Protecting species often equals protecting the climate

Protecting species often equals protecting the climate

Two-thirds of the biodiversity targets the United Nations plans to adopt this fall also slow global warming.

The rice terraces of the Philippines owe their existence to a continuous supply of water from the forests above.

Climate change and species extinction are considered the two greatest global crises of our time. An international study published in the journal "Global Change Biology" shows that both problems can often be combated with the same measures. In the study, experts show that 14 of the 21 species protection targets that the United Nations is expected to adopt at the UN Conference on Biological Diversity in Kunming in the fall of 2022 will also greatly slow down global warming.

Healthy ecosystems are the only way to help protect the climate

Climate and species protection should be thought of together, recommends Hans-Otto Pörtner, co-author of the study and climate researcher at the Alfred Wegener Institute (AWI): "The climate problem is now understood. However, the biodiversity problem is treated as a completely separate problem - especially when it comes to possible solutions." In addition, there is the risk that nature is seen as a means of solving the climate problem, which is very problematic: "The ability of ecosystems to slow climate change is overestimated, and furthermore, climate change is harming that ability." Only if we manage to drastically reduce emissions from fossil fuels can nature help us stabilize the climate.

Among the double-impact targets, for example, is the intention to restore one-fifth of all degraded ecosystems. Via the biomass in these, a lot of carbon would be bound, which would otherwise heat up the atmosphere as carbon dioxide. Similarly, if forests were not cut down for species conservation reasons, the COstored in them would not be released. And more green spaces and water areas in cities also revitalize biodiversity on the one hand, and strengthen both climate protection and adaptability to climate change on the other.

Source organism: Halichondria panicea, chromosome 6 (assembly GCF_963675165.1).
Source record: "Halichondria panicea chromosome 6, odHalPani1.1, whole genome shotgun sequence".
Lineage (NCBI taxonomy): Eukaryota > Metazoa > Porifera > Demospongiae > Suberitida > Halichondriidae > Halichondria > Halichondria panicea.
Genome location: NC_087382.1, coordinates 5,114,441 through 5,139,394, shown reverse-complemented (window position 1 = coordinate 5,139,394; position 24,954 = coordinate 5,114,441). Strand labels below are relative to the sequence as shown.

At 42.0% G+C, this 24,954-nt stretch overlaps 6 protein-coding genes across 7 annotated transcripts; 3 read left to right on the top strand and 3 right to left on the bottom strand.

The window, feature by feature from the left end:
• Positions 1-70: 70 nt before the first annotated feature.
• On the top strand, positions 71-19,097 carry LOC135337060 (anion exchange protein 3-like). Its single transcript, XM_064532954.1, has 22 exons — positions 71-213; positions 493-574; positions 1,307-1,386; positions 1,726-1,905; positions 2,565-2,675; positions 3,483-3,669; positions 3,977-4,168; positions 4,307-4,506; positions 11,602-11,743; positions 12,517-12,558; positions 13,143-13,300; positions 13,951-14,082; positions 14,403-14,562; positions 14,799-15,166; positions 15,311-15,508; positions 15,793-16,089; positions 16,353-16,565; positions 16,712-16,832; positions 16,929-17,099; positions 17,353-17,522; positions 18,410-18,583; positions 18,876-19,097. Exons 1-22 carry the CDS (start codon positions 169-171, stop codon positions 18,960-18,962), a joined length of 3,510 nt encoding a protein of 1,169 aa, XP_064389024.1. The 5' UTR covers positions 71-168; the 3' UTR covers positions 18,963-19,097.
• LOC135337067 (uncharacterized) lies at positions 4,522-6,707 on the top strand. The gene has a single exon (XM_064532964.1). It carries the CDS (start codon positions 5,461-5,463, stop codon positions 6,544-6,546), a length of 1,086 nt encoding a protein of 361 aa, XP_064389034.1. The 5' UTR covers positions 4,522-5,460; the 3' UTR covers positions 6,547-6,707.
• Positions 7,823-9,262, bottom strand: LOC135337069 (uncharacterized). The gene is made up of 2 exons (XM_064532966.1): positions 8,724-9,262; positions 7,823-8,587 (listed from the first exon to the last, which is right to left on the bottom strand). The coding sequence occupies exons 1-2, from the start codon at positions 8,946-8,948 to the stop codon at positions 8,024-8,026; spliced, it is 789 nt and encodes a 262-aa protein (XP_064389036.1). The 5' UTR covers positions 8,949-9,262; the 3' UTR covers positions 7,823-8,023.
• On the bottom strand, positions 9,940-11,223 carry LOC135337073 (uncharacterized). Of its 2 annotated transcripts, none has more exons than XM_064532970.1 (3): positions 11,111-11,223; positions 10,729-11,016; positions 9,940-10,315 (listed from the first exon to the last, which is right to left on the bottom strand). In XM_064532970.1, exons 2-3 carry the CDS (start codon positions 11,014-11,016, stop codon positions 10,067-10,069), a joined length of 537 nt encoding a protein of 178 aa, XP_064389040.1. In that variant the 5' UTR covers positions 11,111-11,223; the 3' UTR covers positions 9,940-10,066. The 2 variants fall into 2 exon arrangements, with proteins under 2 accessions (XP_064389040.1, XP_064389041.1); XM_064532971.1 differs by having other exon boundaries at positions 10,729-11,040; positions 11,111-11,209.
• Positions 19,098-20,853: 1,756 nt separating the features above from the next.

Great potential, but also conflicting goals

In twelve case studies, the study shows how climate protection and species conservation can go hand in hand in different regions of the world. However, the experts also cite examples where there are conflicting goals. This applies, for example, to the goal of preserving Europe's cultural landscapes. Even if the widespread agricultural areas are used sustainably and in a species-friendly manner, they can contribute far less to climate protection than heavily forested landscapes.

"There is a consensus that we must stop climate change, but this must not be at the expense of nature. That's why we have to find methods of slowing down climate change and implementing adaptation measures without losing biodiversity," summarizes Josef Settele of the Helmholtz Centre for Environmental Research UFZ. This is often only possible through compromises. The report prepared jointly by the Intergovernmental Panel on Climate Change and the World Biodiversity Council in June 2021 provides a good basis for this. In it, the experts compiled current knowledge on biodiversity and climate change and defined and prioritized options for action.